Cedar Rapids Gazette (Newspaper) - October 9, 1974, Cedar Rapids, Iowa t Safety step-up urged Risky cargoes raise The Cedar Rapids Gazette: Wed., Ort. ft, 1971 JA concern By John E. Hamer WASHINGTON - Transportation of hazardous cargoes bv air, sea, rail, road and waterway is a major and grow mg problem in the t oited States The rising frequency of mishaps involving dangerous materials has caused wide-spread public concern about the potential for a catastrophic accident “Hazardous materials shipments present an increasing danger to public safety,’ the General Accounting Office said last year in a special report to congress “Each year, hundreds of new materials are developed, thousands of shipments are made daily, and annual volume is expected to reach I 5 billion tons bv 198(1 “ Actually, no one knows exactly how much hazardous cargo is being shipped today William .I Burns, director of the transportation department’s Office of Hazardous Materials, estimates that the figure may already be two billion tons a year Airline passengers have been astonished and angered to learn that radioactive materials are routinely carried iii th*' baggage compartments of I s passenger flights Last April a radioactive industrial isotope shipment leaked during a flight from Washington, I). ( . to Baton Hodge, La . exposing more than .'•Ml airline passengers, crew members and ground handlers to excess radiation The airlines also carry other hazardous materials sinh a^ chemicals and acids, compressed gases, explosives or ammunition, disease viruses, poisons and corrosive or flammable liquids — none of which is allowed to be carried on passenger trains or buses. The Air Line Pilots Assn , iii one survey, found that 90 percent of all I S passenger flights carry hazardous materials The Federal Aviation Administration contends that the correct figure is only 5 5 percent, but the FAA’s survey methods have been widely criticized. Rep .lack Brooks (D-Texas). chairman of the house subcommittee on government activities, has said that “FAA’s Opinion Page Views Ideas Insights* Judgments Comments safety record can largely tx- attributed to luck and it is just a matter of time before that luck is going to run out and a disaster involving hazardous materials aboard a passenger-carrying aircraft will injure or kill many people." Railroads are also carrying an increasing amount of dangerous cargo, yet rail accidents reached a 18-year high last year. due largely to deteriorating tracks and equipment The accident rate is running even higher this year. according to a recent report from the house interstate and foreign commerce committee It said that the Federal Railroad Administration had only 12 inspectors for over 3(10.000 miles of track “Hazardous materials are passing hourly over poor tracks in the most heavily populated region of the country, literally exposing millions of people to potential danger without their even knowing the danger exists.’’ the report said About one of every IO trucks on the highway today is carrying explosive, flammable or poisonous cargo, and according to the transportation department. there art* 30,(MMI trucking accidents every year In 1972. the Federal Highway Administration received more than 3.00(1 reports of incidents involving hazardous cargoes, which that year killed 73 people, injured 743 and caused $4 9 million worth of property damage About 25 percent of all hazardous materials shipped in tin' Fluted States go by water, with petroleum making up the bulk of these shipments. There are more than 20.000 barges plying the nation’s in land and coastal waterways, and barge traffic is expected to increase bv nearly 30 percent iii this decade Barge accidents involving hazardous materials have more than doubled iii recent years. yet barging is considered arjiong the sal est means of transporting hazardous cargoes. 'I’he burgeoning shipments of oil and liquefied natural gas aboard tankers and supertankers have spurred new anxiety about sjnlls or explosions at sea or in port The newest supertankers are the largest sell -propelled vessels ever built, and when fully loaded they have aluta rd as much potential thermal energy as a two-megaton hydrogen bomb Vet these ships are most dangerous when empty as hydrocarbon vapors fill their holds and can be touched off by the slightest spark Charges are mounting that federal transportation safety regulations either are not being enforced or are not strict enough to ensure public safety The General Accounting Office told congress the department of transportation needed to improve in inspection and enforcement program, and to gather more basic data on hazardous cargo shipments The FAA has been severely criticized by the Air Line Pilots Assn and Raljih Nuder s Aviation Consumer Action Project for lax enforcement and weak regulations The pilots have called for a ban on hazardous cargoes aboard pas si nger flights, with the major exception of radiopharmaceuticals intended for medical use Sonic pilots have taken matter - into their own hands bv delaying flights until all hazardous cargoes are removed The Nader group is urging that airline pas sengers demand to know if any hazardous cargo is on board, and refuse to fly or change flights if there is While there seems to be no way to guarantee that accidents involving hazardous cargoes will not happen, there is much that can be- done to decrease the* chances that they will happen. But as dangerous mate rials continue to proliferate and shipments of hazardous cargoes multiply, technology and safety may both Im' increasingly hard pressed editorial Research ReoorK Testimony precedent clouded Ford walking unmarked path? By Ted Vaden WASHINGTON — Even though the White House* denies it. President Ford s decision to appear before a house subc ommittee inquiring into his pardon of Richard Nixon may indeed set a new precedent It may be the first time in history a President has formally testified before a congressional committee White House spokesmen have been careful to point nut that Ford’s appearance before the house* judiciary subcommittee on criminal justice, scheduled for Oct IO, will be* voluntary Thus. they say, Ford will not Im* eroding executive powers by subjecting himself to future demands that he testify on other matters. But White House* officials are on less substantial ground when they cite two other times they say Presidents have appeared before congressional committees. One such appearance, involving George Washington, probably never happened The other, by Abraham Lincoln. N not well documented and might not have taken plat e*, either The White House claimed that George Washington appeared in 1792 before a special house committee investigating an "ill-fated military expedition” led against a small body of Indians by Maj Gen Arthur st ( lair At the request of congress, Washington “addressed the* matter.’’ presumably before a committee, according to the White House* The second precedent, a White House s|M>kc*sman maintained, came in 1*82 when Lincoln went before the* house judiciary committee* to explain the leak of his state of the Fmon message to the New York Herald Rumor had linked tin disclosure to Lincoln s wife and led to charges that she sympathized with the confederate cause The White House spokesman said both precedents wore uncovered in research by the Library’ of Congress However. Harold Relyea. a specialist on executive privilege at the Library s congressional research service questioned the validity of these* appearances as precedents ( King a study bv Stephen Horn. “The Cabinet and Congress Relyea said Washington not only never np|M*ured before the* house or a house committee, Gut that he never was asked to appear The house* bael requested only that Washington turn over some d*w aments related to the St Clair expedition The* first President did so after determining their release “would not injure the* public good The Library analyst knew of no other evidence that could support the White House's citation of the* incident as a precedent “Quite the contrary,” he said. "it's often cited as the first flirta- LINCOLN washington tion with the doctrine of executive privilege Washington did appear before the full senate* — not a committee* — in 1789 to se*e*k “advice and consent em his tre*aty negotiations with the Crook Indians When the senate* balked at his proposals, Washington stormed out in a "violent fret” and never again consulted with the* senate* before ratification, thus seating another precedent There is *tpinger evidence for the Lincoln precedent cited. Gut Relyea said it was largely unsubstantiated Historians have* found no official records of the nutting. The New York Herald and at le*ast four either papers reported in February. 1882, that Lincoln appeared before the house judiciary committee* in an effort to prevent tin* “disgrace” threatened by clamor ove*r the le*ak But Relyea note*el thai an account of the incident by Bon Berley Poore*, a highly regardeel diarist of the period, indicated that the apparance was more* in the nature of an informal meeting with house members The ne* w spa per reports by contrast were sketchy. Relyea said. and thus not reliable as historical |>rceedent Other Way with words Punned By Theodore M. Bernstein IF A PERSON was called a sooth slayer (and to forestall a likely typographical error that word will be he*re re|M*ated soothslayer (, would you sav lie is a liar’ That’s what Franklin W Powe rs, a punster of Gle nside. Pa wants lo know The answe*r is, surely The archaic word sooth means truth or fact and one who kills the* truth obviously is a liar Now if Mr Powers will go bat k to play mg on his lyre instead of playing on his liar. we can get on to more impeutant business • Comsat Several weeks ago a columnist wrote. “Mr Nixons various counsels have stressed a strut rather than a broad reading of the Constitution," and that caused Owen Biddie, an attorney, of Bryn Mawr. Pa , to post* the question whether counsels is good F.ng- sourees had Lincoln appearing before a joint committee on the conduct of the war to explain his war policy, but those accounts also are subject to question The committee was a panel formed in I HH I by anti-Lincoln Radical Republicans to press the administration for military action and emancipation of the slaves According to newspaper accounts at the time, Lincoln met with the largely antagonistic group at least five times in 1881 and 1882. but each time with his full cabinet and at least once at the White House. Relyea. noting that there were no committee records of such a meeting, suggested that they too were informal and may not have occurred on Capitol Hill Modern Presidents regularly have appeared before congress to deliver Stale of the Enion messages The difference between those and Fords scheduled apparance is that the President will be subjected to questions jmsed bv subcommittee members I would hope we will not be intimidated iii performing our job” of questioning Ford, said Rep Elizabeth Holtz-man (DNY J. a member of the panel who posed some of tin* sharpest questions to witnesses when the judiciary committee held hearings on the Nixon impeachment “I ve taken an oath of office, and J feel my job is with all due respect and courtesy toward the President, to try to obtain answers to our questions.” Rep Holtzman told Congressional Quarterly “We’ve had experience with witnesses before ” 'SS. vXvXvXvX-l-X-Xv.vX bsh One dictionary — the Vmeriean Heritage — says it is, others indicate that both the singular noun and the [dural are counsel The big Oxford English dictionary does cite one quotation using the plural counsels By Thomas Jefferson of all people and dated 1789. it reads as follows “Thev have charged    one    of their ablest counsels with the preparation of a memoir to establish this Mr Biddie says that sounds awkward and he i> right The awkwardness derives from the extreme ran'.* of the word Both the collidine * quoted above and Mr Jefferson would have lw‘en well advised to use lawyers, attorneys or legal advisers rather than counsels On the other hand, a recent caption on a picture of a hearing of the house judiciary committee referred to half a dozen men representing different principals in this way At the table in the foreground are the counsels Neither counsel nor one of the synonyms just mentioned would do the job in this un usual instance Hi'* yolk Times Server JCPenney 20% off this solid coatand fancy slacks. 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  • Abraham Lincoln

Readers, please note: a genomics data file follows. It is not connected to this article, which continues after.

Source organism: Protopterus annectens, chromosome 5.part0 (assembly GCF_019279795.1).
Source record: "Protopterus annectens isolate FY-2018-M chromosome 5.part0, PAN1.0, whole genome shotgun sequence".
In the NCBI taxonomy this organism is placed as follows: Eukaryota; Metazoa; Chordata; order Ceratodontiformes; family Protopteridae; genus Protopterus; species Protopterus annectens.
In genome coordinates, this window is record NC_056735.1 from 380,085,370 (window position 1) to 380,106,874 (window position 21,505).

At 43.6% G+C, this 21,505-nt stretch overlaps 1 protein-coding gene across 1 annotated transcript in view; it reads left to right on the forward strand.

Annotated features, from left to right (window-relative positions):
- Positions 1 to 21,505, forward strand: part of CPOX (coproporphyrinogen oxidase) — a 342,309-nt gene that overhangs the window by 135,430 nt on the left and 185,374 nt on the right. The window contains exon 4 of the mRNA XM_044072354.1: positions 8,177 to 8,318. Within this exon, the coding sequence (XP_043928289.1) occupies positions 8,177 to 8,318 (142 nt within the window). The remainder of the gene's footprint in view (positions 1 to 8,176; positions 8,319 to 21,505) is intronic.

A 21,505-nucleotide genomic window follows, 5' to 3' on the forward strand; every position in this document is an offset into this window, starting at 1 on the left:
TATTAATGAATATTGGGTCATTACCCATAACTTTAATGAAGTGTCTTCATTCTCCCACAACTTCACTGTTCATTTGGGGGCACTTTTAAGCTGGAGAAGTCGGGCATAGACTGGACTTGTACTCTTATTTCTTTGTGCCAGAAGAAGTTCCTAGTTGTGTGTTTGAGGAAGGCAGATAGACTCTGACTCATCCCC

• Franklin W Powe
  • George Washington
  • Harold Relyea
  • Owen Biddie
  • Richard Nixon
  • Stephen Horn
  • Thomas Jefferson

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Publication: Cedar Rapids Gazette

Location: Cedar Rapids, Iowa

Issue Date: October 9, 1974